Your septic tank will require regular maintenance to keep it running smoothly. According to the U.S. Environmental Protection Agency (EPA), homeowners should have their septic system checked and pumped every three to five years by a professional. Cleaning costs range between $400–$1,000 on average. 

Percolation Tests

Depending on the size of the land and soil conditions, a percolation test can cost anywhere from $250–$1,000. This soil testing is required, and you must plan for these costs. Typically, professionals only dig a few holes in the proposed leach field area, but your test’s cost can increase if a land survey is needed to determine where to excavate.


To build a septic tank on your land, you’ll need to obtain a permit. Permit pricing varies from state to state, but they usually cost $200–$2,000 and are typically renewed every few years.

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Septic Tank Component Costs

Although the average lifespan of a septic tank is about 20 to 30 years, your system will have normal wear and tear of its components over time. Most septic tank systems have parts that are independent of each other, making replacements a simple process.

Below are some common septic tank components that may need to be replaced or repaired over time:

  • Access risers: For septic tanks buried far into the ground, access risers help the lid rise to the surface. For these replacements, expect to pay about $350–$800.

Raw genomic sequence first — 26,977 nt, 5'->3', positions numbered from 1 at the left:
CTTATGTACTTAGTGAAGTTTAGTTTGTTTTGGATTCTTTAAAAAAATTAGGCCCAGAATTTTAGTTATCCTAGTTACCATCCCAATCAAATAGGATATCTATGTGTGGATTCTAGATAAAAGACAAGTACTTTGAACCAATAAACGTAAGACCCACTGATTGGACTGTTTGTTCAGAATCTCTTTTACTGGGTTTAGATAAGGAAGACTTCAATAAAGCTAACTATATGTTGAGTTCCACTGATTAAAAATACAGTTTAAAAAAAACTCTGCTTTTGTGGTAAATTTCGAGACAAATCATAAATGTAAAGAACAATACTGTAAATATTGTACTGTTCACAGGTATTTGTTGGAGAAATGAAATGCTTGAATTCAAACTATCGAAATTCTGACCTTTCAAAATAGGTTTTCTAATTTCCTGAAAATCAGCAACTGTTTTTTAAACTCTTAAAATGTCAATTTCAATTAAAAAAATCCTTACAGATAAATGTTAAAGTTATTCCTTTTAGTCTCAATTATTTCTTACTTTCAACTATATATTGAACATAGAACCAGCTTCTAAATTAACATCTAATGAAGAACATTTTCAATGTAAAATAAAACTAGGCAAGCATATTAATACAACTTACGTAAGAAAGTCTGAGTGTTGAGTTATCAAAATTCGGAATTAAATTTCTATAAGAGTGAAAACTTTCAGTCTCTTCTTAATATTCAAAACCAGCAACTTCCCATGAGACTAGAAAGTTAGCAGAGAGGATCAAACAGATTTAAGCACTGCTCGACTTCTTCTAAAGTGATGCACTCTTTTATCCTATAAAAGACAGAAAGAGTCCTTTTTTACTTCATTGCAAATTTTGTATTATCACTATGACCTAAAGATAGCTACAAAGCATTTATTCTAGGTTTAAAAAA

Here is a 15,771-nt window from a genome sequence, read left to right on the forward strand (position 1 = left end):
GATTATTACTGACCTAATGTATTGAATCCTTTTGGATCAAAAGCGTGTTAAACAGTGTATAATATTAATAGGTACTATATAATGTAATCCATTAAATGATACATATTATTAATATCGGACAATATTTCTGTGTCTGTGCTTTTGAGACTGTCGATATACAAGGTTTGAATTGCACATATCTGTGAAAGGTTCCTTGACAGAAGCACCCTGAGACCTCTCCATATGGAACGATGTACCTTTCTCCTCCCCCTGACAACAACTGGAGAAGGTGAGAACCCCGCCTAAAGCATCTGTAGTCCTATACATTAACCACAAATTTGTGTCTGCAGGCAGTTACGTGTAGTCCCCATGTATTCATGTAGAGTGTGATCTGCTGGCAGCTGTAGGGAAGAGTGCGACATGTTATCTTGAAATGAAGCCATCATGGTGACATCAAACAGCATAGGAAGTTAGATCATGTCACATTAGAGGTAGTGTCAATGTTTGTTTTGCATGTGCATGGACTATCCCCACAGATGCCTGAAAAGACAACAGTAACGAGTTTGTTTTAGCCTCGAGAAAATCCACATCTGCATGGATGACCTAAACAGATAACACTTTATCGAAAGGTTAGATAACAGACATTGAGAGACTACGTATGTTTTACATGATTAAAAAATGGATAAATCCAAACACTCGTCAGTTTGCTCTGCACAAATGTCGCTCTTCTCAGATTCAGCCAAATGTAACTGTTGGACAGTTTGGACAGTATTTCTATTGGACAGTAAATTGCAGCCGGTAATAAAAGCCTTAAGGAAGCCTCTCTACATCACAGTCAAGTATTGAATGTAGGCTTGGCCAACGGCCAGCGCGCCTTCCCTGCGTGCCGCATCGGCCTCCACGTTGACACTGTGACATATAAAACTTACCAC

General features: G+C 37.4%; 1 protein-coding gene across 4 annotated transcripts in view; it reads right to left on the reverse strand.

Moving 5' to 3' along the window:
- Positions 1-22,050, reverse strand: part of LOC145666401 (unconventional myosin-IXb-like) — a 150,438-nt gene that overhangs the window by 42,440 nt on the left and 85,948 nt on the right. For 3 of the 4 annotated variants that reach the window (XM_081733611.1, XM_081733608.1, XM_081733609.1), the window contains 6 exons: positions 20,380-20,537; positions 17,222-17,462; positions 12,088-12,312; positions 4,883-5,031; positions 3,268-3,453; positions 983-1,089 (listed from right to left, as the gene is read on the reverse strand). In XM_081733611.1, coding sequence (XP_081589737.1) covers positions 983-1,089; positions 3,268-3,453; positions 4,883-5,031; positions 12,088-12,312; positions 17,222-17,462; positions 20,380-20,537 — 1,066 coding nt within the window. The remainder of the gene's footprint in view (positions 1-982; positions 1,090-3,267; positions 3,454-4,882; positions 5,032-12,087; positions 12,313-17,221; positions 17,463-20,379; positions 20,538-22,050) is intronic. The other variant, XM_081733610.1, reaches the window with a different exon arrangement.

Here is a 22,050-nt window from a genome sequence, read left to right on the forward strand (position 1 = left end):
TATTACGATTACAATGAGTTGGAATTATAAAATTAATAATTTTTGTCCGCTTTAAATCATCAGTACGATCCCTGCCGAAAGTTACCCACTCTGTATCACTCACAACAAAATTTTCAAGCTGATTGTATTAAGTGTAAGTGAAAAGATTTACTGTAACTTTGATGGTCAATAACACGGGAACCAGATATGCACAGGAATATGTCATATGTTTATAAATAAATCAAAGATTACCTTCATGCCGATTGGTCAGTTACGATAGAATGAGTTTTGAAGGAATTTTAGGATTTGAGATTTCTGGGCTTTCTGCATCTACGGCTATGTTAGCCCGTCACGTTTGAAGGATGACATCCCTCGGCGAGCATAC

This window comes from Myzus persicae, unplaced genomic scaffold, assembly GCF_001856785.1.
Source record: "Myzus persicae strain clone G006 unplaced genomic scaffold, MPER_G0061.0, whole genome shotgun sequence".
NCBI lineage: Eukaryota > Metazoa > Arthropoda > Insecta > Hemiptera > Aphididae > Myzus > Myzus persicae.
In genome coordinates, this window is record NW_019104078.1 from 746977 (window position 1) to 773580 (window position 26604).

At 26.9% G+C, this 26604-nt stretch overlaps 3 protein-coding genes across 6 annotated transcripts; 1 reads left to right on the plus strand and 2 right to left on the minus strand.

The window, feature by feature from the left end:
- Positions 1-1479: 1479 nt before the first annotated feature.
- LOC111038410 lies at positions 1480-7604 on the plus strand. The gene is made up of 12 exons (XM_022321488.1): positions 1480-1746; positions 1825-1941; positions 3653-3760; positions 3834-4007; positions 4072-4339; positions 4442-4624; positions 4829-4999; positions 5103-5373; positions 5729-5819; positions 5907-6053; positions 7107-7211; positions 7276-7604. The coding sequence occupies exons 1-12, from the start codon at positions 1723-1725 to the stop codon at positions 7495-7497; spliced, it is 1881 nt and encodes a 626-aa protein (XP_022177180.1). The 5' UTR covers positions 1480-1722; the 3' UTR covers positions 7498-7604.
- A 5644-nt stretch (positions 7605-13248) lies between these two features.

• Baffle: The baffle is essential in directing the wastewater through the septic tank for proper removal. It can be replaced for $250–$400.
  • Leach field: These are one of the most expensive replacements in a septic tank system. Homeowners can expect to pay $4,000–$15,000.
  • Tank lid: Lids may naturally crack over time with continued tank use. Although the replacement part costs between $50 and $120, opting for a professional installation will increase the total from $100–$300.
  • Tank pump: Not all systems will require a tank pump. However, if you do need a replacement, you can expect to pay $600$1,500.

Homeowners should also consider a septic tank warranty to cover their system when it’s time for repairs. Individual component replacements will cost much less than replacing your entire system.

DIY vs. Professional Septic Tank Installation